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Steve Kaufman
Steve Kaufman, P.E.
The phrase "thinking outside the box" is often associated with the engineering professions. Not often though does one associate it with the field of automobile transportation. The last major event occurred during the tenure of Mr. Robert Moses that resulted in a massive reconfiguration of New York City roads and the identification of the automobile as the primary transportation mode of its citizenry. The consequences, not all anticipated and not all positive, have had a profound effect on all of functions within the City, from commerce to commutation to preferred choice of habitation that resonate more strongly today than at any time in the past.

It was not until the past decade that this philosophy was visibly challenged by a mayoral administration whose transportation goals were embodied and elicited through an innovative transportation engineer, Ms. Janette Sadik-Kahn, and by a mayor who supported decisions based upon objective evidence that supported their implementation. The result was an assault on traditional transportation infrastructure whose goal was to improve the movement of people and goods through the City, and the quality of life of its citizenry. The following changes were dispensed from her toolkit that have again reframed the perception of preferred transportation modes within it:

  • Pedestrian plazas that have empowered pedestrians, improved the flow of shoppers to retailers, improved the flow of north-south vehicular traffic and as a consequence improved air quality.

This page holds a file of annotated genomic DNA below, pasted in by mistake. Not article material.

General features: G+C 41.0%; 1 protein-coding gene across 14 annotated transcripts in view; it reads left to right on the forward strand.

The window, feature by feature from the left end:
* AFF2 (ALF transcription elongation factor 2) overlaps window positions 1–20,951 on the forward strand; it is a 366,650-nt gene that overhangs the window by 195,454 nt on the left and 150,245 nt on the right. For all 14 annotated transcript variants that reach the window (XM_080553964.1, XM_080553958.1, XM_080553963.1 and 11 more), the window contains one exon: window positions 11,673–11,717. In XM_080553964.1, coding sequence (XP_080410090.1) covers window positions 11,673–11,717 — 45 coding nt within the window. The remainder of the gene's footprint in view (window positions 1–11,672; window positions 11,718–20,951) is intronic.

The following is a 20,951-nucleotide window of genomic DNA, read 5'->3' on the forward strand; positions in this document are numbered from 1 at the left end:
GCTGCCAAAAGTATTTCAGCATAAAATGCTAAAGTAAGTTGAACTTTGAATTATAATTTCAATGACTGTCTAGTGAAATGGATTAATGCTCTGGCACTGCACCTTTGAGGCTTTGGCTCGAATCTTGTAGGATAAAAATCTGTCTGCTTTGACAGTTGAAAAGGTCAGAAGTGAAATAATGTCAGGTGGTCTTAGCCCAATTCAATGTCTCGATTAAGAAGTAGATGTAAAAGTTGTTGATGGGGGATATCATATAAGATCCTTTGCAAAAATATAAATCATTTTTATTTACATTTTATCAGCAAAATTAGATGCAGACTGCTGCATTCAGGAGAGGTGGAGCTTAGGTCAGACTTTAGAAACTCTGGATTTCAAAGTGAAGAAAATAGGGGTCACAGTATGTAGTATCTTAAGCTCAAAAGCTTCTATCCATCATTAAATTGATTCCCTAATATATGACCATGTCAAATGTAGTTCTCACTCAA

• Select Bus Service that has reduced commutation time along these bus routes by emulating many of the beneficial qualities of light-rail at a fraction of its first and operating costs.
  • A citywide bike share program that has achieved record levels of acceptance and a demand for an increased distribution of it bike stations throughout the city.

More recently another innovator has proposed a challenge to the transportation status quo. Mr. Samuel Schwartz, former Deputy Commissioner of Transportation of New York City and principal at Sam Schwartz Engineering, has submitted a plan to significantly alter the flow of traffic and the concentration of vehicles within various areas of the City entitled The Fair Plan. In summary, the plan proposes to use changes in toll pricing at all river crossings, including those presently untolled, to:

  • Elicit changes in driver traffic patterns such that vehicles not needing to be in the City are drawn to corridors that circumnavigate it.
  • Encourage in commuters the choice of mass transit and other alternatives over the automobile for travel to and from the City core.
  • Create a dedicated funding stream for infrastructure repair.

Mr. Schwartz, with Mr. Alex Matthiesson and others, has spearheaded an effort to implement this plan through an organization named Move NY. I invite you to follow the above links and learn more about this out-of-the-box idea, and if you are in agreement with its means and goals offer support to this organization.

Steve Kaufman, P.E.
President, ASCE Met Section